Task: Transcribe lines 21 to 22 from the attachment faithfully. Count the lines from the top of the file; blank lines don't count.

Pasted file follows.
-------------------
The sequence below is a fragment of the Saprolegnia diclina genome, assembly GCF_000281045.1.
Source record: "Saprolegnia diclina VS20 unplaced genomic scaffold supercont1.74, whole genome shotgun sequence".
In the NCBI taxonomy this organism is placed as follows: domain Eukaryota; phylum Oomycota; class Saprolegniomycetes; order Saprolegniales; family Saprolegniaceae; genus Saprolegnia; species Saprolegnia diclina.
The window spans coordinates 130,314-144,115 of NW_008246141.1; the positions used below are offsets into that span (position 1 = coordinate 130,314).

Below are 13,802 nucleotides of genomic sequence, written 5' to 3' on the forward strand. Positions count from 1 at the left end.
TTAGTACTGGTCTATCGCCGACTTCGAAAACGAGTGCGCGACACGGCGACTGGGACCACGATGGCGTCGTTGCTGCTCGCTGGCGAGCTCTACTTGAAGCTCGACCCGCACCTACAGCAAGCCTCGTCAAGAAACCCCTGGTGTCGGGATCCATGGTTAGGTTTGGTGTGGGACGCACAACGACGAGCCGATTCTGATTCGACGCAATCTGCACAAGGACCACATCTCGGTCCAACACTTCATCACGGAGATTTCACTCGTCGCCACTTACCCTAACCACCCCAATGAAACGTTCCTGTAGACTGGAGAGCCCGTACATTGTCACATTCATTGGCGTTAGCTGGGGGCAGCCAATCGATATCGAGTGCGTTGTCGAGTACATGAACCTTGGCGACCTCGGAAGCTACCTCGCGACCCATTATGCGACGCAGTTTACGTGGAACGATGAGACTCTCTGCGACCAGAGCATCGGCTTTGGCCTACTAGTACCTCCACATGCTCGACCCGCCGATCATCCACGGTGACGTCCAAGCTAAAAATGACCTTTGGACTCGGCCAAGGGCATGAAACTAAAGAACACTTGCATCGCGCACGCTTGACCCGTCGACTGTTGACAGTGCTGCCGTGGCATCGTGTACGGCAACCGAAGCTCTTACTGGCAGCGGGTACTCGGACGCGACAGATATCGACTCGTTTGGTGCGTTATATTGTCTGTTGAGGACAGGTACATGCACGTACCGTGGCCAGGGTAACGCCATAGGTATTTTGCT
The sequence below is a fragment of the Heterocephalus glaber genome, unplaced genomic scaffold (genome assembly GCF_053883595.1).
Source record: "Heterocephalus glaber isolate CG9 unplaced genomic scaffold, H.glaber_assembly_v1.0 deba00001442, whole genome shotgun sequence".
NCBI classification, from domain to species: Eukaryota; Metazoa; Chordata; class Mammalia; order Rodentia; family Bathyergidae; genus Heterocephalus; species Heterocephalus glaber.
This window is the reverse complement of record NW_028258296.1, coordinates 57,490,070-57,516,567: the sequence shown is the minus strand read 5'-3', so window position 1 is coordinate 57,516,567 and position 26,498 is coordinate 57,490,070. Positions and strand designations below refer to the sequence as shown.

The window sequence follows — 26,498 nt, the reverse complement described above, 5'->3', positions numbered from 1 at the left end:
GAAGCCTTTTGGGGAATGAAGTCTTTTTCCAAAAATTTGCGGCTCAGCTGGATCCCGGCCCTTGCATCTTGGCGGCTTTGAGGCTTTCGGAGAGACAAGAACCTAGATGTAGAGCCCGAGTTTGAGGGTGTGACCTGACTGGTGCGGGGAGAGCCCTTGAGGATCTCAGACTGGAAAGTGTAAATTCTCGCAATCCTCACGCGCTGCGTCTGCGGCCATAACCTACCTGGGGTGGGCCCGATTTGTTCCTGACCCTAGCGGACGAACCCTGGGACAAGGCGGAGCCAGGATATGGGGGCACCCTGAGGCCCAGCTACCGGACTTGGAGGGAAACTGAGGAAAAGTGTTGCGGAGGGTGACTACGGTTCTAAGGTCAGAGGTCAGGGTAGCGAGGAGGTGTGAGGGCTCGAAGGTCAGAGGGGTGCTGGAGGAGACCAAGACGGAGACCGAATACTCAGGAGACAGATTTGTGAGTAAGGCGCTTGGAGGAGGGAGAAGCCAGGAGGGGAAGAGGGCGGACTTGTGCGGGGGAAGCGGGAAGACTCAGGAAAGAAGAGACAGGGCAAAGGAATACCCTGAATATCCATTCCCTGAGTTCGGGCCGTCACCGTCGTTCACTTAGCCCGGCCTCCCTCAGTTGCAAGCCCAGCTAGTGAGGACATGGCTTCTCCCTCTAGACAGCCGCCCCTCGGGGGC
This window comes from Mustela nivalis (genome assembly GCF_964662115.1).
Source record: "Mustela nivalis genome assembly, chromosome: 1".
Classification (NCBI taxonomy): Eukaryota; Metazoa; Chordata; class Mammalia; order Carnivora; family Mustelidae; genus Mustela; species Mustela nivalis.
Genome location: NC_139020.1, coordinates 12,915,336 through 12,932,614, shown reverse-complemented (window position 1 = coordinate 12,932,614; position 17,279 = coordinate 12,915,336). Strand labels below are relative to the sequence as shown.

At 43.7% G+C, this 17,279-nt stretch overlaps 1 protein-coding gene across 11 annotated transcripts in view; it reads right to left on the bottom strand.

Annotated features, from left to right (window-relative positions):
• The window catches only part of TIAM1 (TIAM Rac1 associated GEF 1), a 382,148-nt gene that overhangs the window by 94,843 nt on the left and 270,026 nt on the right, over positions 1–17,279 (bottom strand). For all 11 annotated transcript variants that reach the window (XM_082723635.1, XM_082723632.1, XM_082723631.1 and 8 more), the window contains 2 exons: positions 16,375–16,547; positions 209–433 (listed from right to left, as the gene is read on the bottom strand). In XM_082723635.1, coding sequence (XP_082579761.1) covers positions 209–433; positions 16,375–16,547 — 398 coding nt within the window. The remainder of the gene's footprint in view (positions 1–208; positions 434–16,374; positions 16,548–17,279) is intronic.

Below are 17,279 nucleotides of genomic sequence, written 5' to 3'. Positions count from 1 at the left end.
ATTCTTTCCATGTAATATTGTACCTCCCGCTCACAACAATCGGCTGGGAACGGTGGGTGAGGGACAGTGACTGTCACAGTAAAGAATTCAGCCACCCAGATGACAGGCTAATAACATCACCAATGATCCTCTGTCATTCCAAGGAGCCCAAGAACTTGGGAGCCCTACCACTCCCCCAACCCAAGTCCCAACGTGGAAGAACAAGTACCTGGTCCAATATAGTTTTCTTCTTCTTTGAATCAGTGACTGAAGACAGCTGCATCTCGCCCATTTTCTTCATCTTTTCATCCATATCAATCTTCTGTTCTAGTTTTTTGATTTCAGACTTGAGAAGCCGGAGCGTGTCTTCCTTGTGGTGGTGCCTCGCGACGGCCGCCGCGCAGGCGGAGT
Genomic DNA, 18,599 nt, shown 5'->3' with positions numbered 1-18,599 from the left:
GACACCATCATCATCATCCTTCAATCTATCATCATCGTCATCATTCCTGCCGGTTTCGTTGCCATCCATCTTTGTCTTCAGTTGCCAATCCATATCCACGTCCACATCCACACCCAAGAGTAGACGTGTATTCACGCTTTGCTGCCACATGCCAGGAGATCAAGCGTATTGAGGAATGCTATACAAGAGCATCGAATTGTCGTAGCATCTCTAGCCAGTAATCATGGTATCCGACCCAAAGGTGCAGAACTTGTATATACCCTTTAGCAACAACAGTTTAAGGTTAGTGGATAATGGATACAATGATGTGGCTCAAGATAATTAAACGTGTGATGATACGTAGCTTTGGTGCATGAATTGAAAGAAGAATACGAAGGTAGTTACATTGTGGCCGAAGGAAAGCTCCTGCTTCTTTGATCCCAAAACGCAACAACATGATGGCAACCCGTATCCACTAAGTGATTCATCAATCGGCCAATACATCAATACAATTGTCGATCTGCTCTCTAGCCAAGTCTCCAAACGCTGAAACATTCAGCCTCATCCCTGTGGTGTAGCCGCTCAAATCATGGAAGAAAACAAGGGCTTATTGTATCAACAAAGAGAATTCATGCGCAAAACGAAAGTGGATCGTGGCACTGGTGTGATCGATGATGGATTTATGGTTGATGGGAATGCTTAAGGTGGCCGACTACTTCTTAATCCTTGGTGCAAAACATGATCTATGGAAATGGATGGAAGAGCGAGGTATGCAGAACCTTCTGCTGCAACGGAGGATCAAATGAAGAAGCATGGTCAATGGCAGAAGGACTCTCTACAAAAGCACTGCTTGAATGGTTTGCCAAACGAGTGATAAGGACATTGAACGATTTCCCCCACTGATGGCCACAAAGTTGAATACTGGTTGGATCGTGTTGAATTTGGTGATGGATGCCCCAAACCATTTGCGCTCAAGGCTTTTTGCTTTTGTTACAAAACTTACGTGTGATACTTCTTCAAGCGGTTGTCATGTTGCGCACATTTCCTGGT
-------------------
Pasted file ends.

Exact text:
ATTCTTTCCATGTAATATTGTACCTCCCGCTCACAACAATCGGCTGGGAACGGTGGGTGAGGGACAGTGACTGTCACAGTAAAGAATTCAGCCACCCAGATGACAGGCTAATAACATCACCAATGATCCTCTGTCATTCCAAGGAGCCCAAGAACTTGGGAGCCCTACCACTCCCCCAACCCAAGTCCCAACGTGGAAGAACAAGTACCTGGTCCAATATAGTTTTCTTCTTCTTTGAATCAGTGACTGAAGACAGCTGCATCTCGCCCATTTTCTTCATCTTTTCATCCATATCAATCTTCTGTTCTAGTTTTTTGATTTCAGACTTGAGAAGCCGGAGCGTGTCTTCCTTGTGGTGGTGCCTCGCGACGGCCGCCGCGCAGGCGGAGT
Genomic DNA, 18,599 nt, shown 5'->3' with positions numbered 1-18,599 from the left: